Cardinal Bergoglio could have stayed at motherhood statements embodying the social principles of the Church such as “as much free market as possible and as much State intervention as necessary,” dwelling on the interaction between the principle of subsidiarity and the principle of solidarity. But no, he could not help describing the state of affairs at the ground level and had to take his stand about the manner in which the Argentinian government was swallowing hook, line, and sinker the free market ideology of the IMF. This is another example of the Teaching Authority of the Church descending to empirically obvious examples of erroneous policies in the same way that the Filipino Bishops could not just remind us of the duty of telling the truth but had to give concrete examples of lies and half truths being perpetrated by one presidential candidate or another, such as the false claim that the Martial Law years were the golden age of Philippine economic development. In fact, the Bishops were being diplomatic when they used such a phrase as “historical revisionism.” Using the frank language of Pope Francis who does not hesitate to use phrases such as “the economy kills”, “financial terrorism,” and “barbarous globalization,” the Bishops could have been more direct and referred to all these distortions of historical facts as “shameless lies period.”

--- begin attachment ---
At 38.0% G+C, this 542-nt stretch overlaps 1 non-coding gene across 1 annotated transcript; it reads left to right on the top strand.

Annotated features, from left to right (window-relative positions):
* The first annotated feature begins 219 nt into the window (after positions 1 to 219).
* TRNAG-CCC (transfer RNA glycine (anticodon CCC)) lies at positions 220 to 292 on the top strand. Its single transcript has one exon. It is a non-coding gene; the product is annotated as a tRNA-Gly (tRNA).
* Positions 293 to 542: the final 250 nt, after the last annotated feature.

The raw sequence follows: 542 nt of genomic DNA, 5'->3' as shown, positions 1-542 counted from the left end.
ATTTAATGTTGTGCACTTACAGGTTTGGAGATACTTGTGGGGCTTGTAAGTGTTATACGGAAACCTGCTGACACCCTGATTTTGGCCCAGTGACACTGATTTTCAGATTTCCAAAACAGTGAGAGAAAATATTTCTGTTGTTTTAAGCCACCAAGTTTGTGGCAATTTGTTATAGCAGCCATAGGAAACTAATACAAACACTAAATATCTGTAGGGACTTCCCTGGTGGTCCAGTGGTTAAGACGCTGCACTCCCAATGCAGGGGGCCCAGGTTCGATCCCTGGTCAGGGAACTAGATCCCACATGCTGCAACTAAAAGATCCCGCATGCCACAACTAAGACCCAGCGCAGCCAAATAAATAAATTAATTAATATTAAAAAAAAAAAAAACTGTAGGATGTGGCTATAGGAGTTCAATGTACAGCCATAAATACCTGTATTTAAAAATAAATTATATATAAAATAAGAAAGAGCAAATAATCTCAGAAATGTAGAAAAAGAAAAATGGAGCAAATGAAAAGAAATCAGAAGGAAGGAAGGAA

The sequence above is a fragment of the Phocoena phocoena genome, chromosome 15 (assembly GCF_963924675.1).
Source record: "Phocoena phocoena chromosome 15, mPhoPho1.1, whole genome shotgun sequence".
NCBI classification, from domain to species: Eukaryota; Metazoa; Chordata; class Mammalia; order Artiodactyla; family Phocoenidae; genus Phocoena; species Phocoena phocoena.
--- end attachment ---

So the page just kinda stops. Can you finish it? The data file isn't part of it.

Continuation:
As the Supreme Pontiff, Pope Francis in using his teaching authority has been relentless in criticizing neo-liberal economics, not only at the level of spiritual and moral guidance, but using observable data and events taken from the human sciences. The interaction between theory and practice is very obvious in the following words he addressed to several new nonresident ambassadors to the Holy See on May16, 2013: “We have created new idols. The worship of the golden calf of old…has found a new and heartless image in the cult of money and the dictatorship of an economy which is faceless and lacking any truly humane goal. The worldwide financial and economic crisis (the Great Recession of 2008 to 2012) seems to highlight their distortions and above all the gravely deficient human perspective, which reduces man to one of his needs alone, namely, consumption. Worse yet, human beings themselves are nowadays considered as consumer goods which can be used and thrown away. We have started a throw-away culture. This tendency is seen on the level of individuals and whole societies: and it is being promoted.”